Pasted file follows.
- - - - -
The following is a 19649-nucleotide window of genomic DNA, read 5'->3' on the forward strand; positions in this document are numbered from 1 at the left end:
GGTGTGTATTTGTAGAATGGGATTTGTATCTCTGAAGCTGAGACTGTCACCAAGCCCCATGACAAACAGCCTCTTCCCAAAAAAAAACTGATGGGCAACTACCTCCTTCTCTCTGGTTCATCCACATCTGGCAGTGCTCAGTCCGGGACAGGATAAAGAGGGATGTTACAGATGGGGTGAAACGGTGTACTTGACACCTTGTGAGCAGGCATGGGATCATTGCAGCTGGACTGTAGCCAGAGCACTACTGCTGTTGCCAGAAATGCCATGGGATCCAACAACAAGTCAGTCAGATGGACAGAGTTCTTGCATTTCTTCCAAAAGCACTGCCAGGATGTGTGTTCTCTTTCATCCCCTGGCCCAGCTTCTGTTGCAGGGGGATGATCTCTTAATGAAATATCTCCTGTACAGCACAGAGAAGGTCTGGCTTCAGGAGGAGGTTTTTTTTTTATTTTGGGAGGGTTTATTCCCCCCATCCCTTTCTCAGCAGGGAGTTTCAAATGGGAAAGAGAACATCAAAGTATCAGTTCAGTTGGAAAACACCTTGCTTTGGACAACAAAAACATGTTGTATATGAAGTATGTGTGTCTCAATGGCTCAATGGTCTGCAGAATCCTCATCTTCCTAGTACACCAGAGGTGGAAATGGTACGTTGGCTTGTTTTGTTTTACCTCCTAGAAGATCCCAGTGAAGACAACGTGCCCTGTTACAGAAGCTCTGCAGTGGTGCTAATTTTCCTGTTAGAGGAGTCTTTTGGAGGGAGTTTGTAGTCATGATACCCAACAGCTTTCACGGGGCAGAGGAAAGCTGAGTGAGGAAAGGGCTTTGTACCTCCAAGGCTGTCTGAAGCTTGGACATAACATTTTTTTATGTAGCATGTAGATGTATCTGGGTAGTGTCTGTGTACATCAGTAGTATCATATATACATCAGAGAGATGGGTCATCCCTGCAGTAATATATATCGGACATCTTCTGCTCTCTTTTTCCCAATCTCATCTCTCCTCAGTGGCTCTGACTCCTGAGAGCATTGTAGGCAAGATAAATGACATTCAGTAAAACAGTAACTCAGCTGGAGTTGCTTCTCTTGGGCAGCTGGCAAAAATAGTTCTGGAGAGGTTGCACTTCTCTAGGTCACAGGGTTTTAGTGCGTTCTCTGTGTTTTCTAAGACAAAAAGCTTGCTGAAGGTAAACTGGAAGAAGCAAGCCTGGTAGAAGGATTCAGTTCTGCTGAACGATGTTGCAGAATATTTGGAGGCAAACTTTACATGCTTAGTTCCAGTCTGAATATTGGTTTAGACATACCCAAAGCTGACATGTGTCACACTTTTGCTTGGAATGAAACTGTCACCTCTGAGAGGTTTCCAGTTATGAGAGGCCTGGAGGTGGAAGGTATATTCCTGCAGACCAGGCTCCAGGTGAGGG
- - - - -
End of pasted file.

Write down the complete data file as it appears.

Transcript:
The following is a 19649-nucleotide window of genomic DNA, read 5'->3' on the forward strand; positions in this document are numbered from 1 at the left end:
GGTGTGTATTTGTAGAATGGGATTTGTATCTCTGAAGCTGAGACTGTCACCAAGCCCCATGACAAACAGCCTCTTCCCAAAAAAAAACTGATGGGCAACTACCTCCTTCTCTCTGGTTCATCCACATCTGGCAGTGCTCAGTCCGGGACAGGATAAAGAGGGATGTTACAGATGGGGTGAAACGGTGTACTTGACACCTTGTGAGCAGGCATGGGATCATTGCAGCTGGACTGTAGCCAGAGCACTACTGCTGTTGCCAGAAATGCCATGGGATCCAACAACAAGTCAGTCAGATGGACAGAGTTCTTGCATTTCTTCCAAAAGCACTGCCAGGATGTGTGTTCTCTTTCATCCCCTGGCCCAGCTTCTGTTGCAGGGGGATGATCTCTTAATGAAATATCTCCTGTACAGCACAGAGAAGGTCTGGCTTCAGGAGGAGGTTTTTTTTTTATTTTGGGAGGGTTTATTCCCCCCATCCCTTTCTCAGCAGGGAGTTTCAAATGGGAAAGAGAACATCAAAGTATCAGTTCAGTTGGAAAACACCTTGCTTTGGACAACAAAAACATGTTGTATATGAAGTATGTGTGTCTCAATGGCTCAATGGTCTGCAGAATCCTCATCTTCCTAGTACACCAGAGGTGGAAATGGTACGTTGGCTTGTTTTGTTTTACCTCCTAGAAGATCCCAGTGAAGACAACGTGCCCTGTTACAGAAGCTCTGCAGTGGTGCTAATTTTCCTGTTAGAGGAGTCTTTTGGAGGGAGTTTGTAGTCATGATACCCAACAGCTTTCACGGGGCAGAGGAAAGCTGAGTGAGGAAAGGGCTTTGTACCTCCAAGGCTGTCTGAAGCTTGGACATAACATTTTTTTATGTAGCATGTAGATGTATCTGGGTAGTGTCTGTGTACATCAGTAGTATCATATATACATCAGAGAGATGGGTCATCCCTGCAGTAATATATATCGGACATCTTCTGCTCTCTTTTTCCCAATCTCATCTCTCCTCAGTGGCTCTGACTCCTGAGAGCATTGTAGGCAAGATAAATGACATTCAGTAAAACAGTAACTCAGCTGGAGTTGCTTCTCTTGGGCAGCTGGCAAAAATAGTTCTGGAGAGGTTGCACTTCTCTAGGTCACAGGGTTTTAGTGCGTTCTCTGTGTTTTCTAAGACAAAAAGCTTGCTGAAGGTAAACTGGAAGAAGCAAGCCTGGTAGAAGGATTCAGTTCTGCTGAACGATGTTGCAGAATATTTGGAGGCAAACTTTACATGCTTAGTTCCAGTCTGAATATTGGTTTAGACATACCCAAAGCTGACATGTGTCACACTTTTGCTTGGAATGAAACTGTCACCTCTGAGAGGTTTCCAGTTATGAGAGGCCTGGAGGTGGAAGGTATATTCCTGCAGACCAGGCTCCAGGTGAGGG